Our mission at Hawaiian Paddle Sports involves more than just our business. Community, culture, and protecting what we love in this world is a big part of who we are.
Each month we highlight a local charity, community group or non profit organization to help raise awareness for their cause. Through our Malama Maui community give back program, we are proud to host the annual Paddle For Keiki gift drive and fundraiser to support local youth in Maui County.
Paddle For Keiki: Supporting Maui County’s Youth
As a kid, there are few things greater than waking up on Christmas morning to find presents under the tree. Sadly, there are a number of families in Maui Nui who cannot afford holiday gifts. Inspired by these local keiki (kids), Hawaiian Paddle Sports launched the Paddle For Keiki event in 2016 to spread a holiday message of hope to our community’s underprivileged families.
Maui’s 2nd annual Paddle For Keiki was a major success, hosting more than 150 paddlers on December 17, 2017. Event participants launched outrigger canoes, kayaks, and stand up paddle boards from South Maui’s Sugar Beach. Teams “raced” along the Maui coastline in a fun and spirited competition – all for a good cause. Overall, event participants helped raise over $5,000 in gifts and donations for Maui County’s youth. Captain Timmy Gilliom delivered the toys to Moloka‘i children on Maui’s voyaging canoe Mo‘okiha o Pi‘ilani.
Spreading Holiday Stoke
Once the paddling events ended, participants gathered at Kihei Canoe Club for the Paddle For Keiki Toy Parade. Led by a motorcycle escort (compliments of Street Bikers United), Santa traveled down South Kihei Road in an outrigger canoe full of toys. Santa, along with paddlers and participants, convened at Nalu’s South Shore Grill for a festive after party. Much like Maui’s annual Paddle for Hunger event, Paddle For Keiki unites community members, local businesses, and organizations for an event where everyone’s a winner.
The idea for Paddle For Keiki grew from two other successful events: Street Bikers United’s annual ‘Toys for Tots’ motorcycle ride, and Hawaiian Paddle Sports’ Paddle For Hunger, a benefit for the Maui Food Bank. Timothy Lara, founder of Hawaiian Paddle Sports, and Ron Panzo, president of Street Bikers United and owner of Nalu’s South Shore Grill, thought about how to expand the ‘Toys for Tots’ event to the paddling community. The two reached out to South Maui’s Kihei Canoe Club, and from there Paddle for Keiki was born. It is similar to Paddle For Hunger, except participants donate toys instead of food.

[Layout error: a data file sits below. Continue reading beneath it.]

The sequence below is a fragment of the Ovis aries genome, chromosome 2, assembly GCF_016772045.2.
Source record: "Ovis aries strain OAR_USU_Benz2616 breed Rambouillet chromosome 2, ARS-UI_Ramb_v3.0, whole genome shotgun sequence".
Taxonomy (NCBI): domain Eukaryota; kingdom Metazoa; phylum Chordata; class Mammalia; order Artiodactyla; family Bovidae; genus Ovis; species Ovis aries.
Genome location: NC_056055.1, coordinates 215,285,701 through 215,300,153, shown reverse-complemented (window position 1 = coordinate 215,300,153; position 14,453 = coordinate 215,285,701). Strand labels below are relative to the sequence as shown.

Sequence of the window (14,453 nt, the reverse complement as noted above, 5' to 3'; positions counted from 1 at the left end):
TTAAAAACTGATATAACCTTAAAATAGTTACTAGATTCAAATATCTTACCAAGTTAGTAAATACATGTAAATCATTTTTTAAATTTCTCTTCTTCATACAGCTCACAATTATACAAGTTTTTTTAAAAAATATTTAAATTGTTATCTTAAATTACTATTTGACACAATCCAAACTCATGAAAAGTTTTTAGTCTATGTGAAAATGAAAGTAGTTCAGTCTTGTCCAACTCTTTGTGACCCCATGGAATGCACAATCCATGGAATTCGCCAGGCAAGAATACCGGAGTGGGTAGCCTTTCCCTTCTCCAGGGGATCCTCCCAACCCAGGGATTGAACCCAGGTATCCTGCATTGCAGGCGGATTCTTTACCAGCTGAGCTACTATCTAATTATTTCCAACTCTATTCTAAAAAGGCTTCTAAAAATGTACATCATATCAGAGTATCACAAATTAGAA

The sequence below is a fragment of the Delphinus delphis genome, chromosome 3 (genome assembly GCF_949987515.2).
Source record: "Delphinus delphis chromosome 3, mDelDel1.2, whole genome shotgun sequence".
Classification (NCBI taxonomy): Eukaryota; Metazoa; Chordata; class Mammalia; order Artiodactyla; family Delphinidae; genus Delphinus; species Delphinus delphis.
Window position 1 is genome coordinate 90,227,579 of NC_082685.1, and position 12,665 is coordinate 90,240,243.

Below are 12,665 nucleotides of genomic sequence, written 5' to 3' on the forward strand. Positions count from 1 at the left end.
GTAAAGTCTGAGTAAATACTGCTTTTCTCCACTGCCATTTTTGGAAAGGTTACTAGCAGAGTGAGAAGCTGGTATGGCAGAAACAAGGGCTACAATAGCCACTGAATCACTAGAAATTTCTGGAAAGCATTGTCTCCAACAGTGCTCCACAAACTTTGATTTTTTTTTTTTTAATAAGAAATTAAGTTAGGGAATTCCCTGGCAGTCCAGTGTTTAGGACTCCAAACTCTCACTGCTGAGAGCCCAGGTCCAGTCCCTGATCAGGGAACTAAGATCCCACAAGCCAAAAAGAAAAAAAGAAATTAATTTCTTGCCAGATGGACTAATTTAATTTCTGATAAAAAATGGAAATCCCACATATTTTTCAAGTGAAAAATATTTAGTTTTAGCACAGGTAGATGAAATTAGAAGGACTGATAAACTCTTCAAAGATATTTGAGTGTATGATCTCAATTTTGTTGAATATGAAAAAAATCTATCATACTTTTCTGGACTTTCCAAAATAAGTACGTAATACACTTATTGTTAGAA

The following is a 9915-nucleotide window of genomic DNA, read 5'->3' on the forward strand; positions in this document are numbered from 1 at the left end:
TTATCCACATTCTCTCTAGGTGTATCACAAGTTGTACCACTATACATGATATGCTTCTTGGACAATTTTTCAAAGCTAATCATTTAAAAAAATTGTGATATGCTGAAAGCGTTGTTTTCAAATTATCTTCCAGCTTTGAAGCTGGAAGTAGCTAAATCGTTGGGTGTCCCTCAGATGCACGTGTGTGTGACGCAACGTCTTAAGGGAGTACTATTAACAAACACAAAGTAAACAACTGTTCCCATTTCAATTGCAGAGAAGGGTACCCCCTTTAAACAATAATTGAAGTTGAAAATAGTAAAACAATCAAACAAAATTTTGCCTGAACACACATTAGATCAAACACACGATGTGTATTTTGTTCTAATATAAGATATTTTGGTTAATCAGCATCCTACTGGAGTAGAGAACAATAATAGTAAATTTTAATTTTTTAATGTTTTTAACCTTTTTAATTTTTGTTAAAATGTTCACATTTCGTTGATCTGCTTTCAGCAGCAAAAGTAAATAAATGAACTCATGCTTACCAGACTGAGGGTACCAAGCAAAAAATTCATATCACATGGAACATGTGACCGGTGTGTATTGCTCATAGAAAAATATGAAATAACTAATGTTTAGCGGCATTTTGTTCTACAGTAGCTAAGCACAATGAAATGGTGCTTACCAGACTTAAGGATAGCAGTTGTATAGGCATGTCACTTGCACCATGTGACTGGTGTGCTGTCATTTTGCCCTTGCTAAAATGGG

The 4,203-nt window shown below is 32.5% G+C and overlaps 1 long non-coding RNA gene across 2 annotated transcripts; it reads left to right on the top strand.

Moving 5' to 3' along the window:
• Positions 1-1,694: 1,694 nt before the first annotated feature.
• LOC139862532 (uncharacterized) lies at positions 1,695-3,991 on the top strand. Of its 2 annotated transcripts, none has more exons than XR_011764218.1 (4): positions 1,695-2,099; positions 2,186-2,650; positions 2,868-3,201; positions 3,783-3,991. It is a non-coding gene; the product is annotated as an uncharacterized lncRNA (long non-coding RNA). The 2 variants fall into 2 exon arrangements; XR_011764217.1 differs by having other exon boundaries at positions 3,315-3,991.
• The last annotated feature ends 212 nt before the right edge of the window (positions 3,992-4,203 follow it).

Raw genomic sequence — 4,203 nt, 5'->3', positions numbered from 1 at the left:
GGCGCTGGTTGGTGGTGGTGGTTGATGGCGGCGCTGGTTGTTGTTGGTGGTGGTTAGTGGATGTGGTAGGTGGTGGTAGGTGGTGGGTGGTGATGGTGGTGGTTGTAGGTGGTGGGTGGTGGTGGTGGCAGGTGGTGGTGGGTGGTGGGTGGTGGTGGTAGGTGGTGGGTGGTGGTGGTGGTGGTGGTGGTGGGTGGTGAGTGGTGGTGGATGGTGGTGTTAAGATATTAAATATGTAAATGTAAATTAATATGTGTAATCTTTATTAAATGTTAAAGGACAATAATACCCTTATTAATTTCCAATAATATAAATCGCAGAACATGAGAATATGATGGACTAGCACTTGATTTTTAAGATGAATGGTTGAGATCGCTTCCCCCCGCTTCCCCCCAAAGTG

At Hawaiian Paddle Sports, we believe it is our kuleana (responsibility) to help support Maui’s next generation. We recognize the importance of exposing our keiki (children) to the ocean environment, giving them opportunities to explore and enjoy our coastlines, and of course helping them to just be kids.
We are grateful to all of our sponsors, supporters, and Paddle For Keiki event participants. We can’t wait to see you next year!
How You Can Help
Paddle For Keiki is a community driven holiday fundraiser to support Maui County’s underprivileged kids and families. There are a number of ways to get involved, from donating a toy to fundraising with a team of paddlers.
- Paddle – Register to paddle in the annual Paddle For Keiki event. This is a fun, anything that floats, jungle rules “race,” and times are not recorded. Paddlers who bring an unwrapped toy or make a financial donation of $25 or more receive a Paddle For Hunger t-shirt or ornament, and lunch at Nalu’s.
- Donate – You don’t have to paddle to support Maui County’s youth! Spectators and well-wishers can make a gift or financial donation to Maui’s keiki.
- Spread the word – Gather your friends, family, and paddling partners for next year’s event, scheduled for Sunday, Dec. 16, 2018. The more the merrier!
All photos and videos on this website were taken while viewing animals from a responsible distance. Images depicting dolphins or whales in close proximity to people were taken when the animals approached the vessel, and no attempt was made to approach or otherwise disrupt these animals. All underwater photos and videos of dolphins and whales were taken with a remote device while following guidelines for responsible viewing.